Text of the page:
Tim Latham


Mixing Drums: The Motor Of The Mix

Drums. Every engineer’s favorite topic. And for some reason the snare drum in particular has always been the gold standard by which mixes are judged. And this is a phenomenon I will never for the life of me understand. I’ve tried to, but as a mix engineer who spends many hour of every day mixing records and balancing often 70 plus tracks only to have such a delicate juggling act reduced to, “wow, great snare sound” escapes my capacity of understanding. Mixing is hours upon hours of hundreds of subtle changes, shaping and molding an amazing amount of moving parts into a single form whose sum is exponentially greater than the whole of its parts. This is not meant to downplay the importance of any one instrument, but if mix engineers were to focus on a single instrument, it without question should be the vocal. Back to drums. I love drums and I love mixing drums. I think of drums as the motor of a mix. And for a motor to function at its peak, all of the parts must fit together precisely and be well lubed. What good is a shit-hot frame, body and paint job if it’s sitting in a showroom? I try to mix drums as a kit, not as individual sounds. This was learned the very hard way. I spent years getting the “perfect” kick sound and the “perfect” snare sound only to put them together and have one big mess on my hands. I like to treat the all of the parts as one to avoid these sloppy, disjointed motors. When assembling the motor, I go one step further and add the bass to it. It turns a small block 350 into a big block 427. I do this because I consider the kick and the bass to be a single instrument. Once the parts are fit together, it time to lube ‘em up. Compression is one way to keep it running smooth. I tend to (not always) use a touch of individual compression on the separate drums as well as a slight overall compression on the whole kit, which has been bussed to it’ owns auxiliary. A touch of verb, be it a room preset on the whole kit or some plate on the snare for ambience also “smooth’s” out a kit. So in conclusion, build your motor solidly, keep it well oiled and never again reduce someone’s hard worked mix to “wow, great snare sound,” appreciate the whole record.

Listening to your favorite mixes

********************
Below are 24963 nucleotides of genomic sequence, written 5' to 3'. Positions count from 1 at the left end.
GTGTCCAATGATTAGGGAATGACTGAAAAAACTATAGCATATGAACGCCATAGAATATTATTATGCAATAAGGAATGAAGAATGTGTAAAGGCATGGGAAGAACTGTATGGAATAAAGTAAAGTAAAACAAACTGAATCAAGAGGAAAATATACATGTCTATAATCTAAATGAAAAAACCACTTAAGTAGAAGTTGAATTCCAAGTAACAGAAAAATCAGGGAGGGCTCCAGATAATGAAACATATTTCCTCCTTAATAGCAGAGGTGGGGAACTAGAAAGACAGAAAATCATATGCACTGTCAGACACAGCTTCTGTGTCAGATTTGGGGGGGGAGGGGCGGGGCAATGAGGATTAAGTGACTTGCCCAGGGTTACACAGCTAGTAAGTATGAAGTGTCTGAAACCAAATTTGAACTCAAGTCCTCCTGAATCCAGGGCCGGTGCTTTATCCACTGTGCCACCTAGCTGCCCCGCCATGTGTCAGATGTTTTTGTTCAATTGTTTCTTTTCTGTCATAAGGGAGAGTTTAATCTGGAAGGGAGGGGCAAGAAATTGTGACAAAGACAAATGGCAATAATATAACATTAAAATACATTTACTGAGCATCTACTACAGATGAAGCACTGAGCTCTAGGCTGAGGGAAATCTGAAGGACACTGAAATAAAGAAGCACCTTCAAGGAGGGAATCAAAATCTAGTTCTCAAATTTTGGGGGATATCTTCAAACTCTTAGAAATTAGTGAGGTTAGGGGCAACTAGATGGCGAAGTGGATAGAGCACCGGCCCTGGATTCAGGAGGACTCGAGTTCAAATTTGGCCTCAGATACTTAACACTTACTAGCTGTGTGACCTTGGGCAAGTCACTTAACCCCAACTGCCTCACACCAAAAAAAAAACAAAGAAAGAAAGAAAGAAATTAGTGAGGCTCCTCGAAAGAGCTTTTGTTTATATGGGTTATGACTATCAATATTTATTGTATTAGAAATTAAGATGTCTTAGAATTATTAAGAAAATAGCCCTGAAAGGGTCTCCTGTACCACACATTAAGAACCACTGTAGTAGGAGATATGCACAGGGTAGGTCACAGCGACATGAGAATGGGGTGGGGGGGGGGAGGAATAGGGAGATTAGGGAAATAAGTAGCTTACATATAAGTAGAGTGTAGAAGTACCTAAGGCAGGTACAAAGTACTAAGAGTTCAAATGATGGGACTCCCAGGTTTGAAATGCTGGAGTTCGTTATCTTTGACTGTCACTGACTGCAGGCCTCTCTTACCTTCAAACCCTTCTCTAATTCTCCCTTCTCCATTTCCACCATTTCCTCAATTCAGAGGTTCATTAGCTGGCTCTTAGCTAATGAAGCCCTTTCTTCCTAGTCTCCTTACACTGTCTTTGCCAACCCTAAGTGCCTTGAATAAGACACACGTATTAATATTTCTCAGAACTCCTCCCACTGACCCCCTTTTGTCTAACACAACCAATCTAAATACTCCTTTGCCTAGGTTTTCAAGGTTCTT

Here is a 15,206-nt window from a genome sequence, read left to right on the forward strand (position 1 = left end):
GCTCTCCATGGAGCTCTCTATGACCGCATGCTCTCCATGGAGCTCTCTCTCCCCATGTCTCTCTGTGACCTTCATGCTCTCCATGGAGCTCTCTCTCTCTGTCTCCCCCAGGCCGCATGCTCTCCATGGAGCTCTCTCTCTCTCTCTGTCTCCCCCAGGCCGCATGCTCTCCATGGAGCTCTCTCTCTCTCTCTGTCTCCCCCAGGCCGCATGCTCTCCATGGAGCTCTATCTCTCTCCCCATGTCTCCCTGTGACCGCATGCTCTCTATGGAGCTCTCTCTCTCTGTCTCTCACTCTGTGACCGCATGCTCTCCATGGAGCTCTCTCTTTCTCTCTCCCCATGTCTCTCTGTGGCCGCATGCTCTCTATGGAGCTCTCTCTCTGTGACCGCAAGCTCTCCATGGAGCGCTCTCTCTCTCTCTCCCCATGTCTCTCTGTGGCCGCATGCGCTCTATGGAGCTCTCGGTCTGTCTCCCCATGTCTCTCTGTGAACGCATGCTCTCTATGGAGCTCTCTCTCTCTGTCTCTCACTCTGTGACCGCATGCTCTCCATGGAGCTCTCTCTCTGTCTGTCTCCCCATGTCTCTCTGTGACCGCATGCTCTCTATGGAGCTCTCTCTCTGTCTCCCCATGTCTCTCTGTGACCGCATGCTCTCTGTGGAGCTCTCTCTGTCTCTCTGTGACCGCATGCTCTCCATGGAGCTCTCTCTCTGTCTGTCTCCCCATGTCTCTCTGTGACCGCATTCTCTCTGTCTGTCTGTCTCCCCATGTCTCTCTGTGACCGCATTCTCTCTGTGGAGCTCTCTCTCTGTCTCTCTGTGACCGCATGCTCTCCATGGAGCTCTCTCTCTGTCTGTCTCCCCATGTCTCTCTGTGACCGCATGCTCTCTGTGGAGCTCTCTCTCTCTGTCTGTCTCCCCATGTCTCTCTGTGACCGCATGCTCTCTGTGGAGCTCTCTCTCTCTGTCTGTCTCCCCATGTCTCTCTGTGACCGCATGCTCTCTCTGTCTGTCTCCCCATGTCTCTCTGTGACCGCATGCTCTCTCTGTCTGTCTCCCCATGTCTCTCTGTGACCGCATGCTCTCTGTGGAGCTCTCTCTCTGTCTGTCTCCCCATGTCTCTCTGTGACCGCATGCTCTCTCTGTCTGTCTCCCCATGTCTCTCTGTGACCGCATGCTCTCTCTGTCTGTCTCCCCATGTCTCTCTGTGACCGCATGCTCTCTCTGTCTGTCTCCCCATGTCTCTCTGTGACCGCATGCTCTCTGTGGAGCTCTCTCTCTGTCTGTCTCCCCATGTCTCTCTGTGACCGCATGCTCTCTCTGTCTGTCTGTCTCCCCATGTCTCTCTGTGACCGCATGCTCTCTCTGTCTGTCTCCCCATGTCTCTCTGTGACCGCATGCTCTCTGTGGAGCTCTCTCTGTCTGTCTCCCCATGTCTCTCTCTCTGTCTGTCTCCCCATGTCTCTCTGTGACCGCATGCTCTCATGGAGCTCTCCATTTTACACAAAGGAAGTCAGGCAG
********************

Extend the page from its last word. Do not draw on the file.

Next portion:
As a beginning mix engineer, I found a few records that I loved the way they sounded. Some of them being Earth Wind and Fire’s “All n All”, Donald Fagens “The Nightfly” and Peter Gabriels “So”. You should try to find a record that you really love and use it as a reference when mixing. Don’t try to copy every part of I, because that is an impossible task. There are literally thousands of decisions that go into the sound of a mix, including all of the thousands of decisions that went into the recording process. Choice of mic, mic placement, mic pre, compression, eq, room, etc… on often 40-70 instruments adds up to a lot of decisions during the recording process. And an equal amount of decisions go into the mixing process. So to try to replicate what a mixing engineer has done to arrive at a mix is difficult if not impossible. I am suggesting using a song or a record as a reference of the overall balance, sound or mood. Also, it’s important to develop your own style. Pick your record and close your eyes and listen. Listen to a lot of records. Listen to the relationship between the rhythm track and the vocals. Figure out which of the harmonic instruments (keys, guitars etc…) are more “up front” and which are tucked in/back. These relationships are important because they create dimension. Borrow different sounds or uses or reverb that create these dimensions in your mixes. And don’t be too concerned about genre. It’s actually incredibly useful to be able to cross reference instruments across genre lines. I can’t stress the importance of listening to as many records as you can from as many genres as you can handle. (There are some genres I can’t listen to, but they’re very few). Happy listening.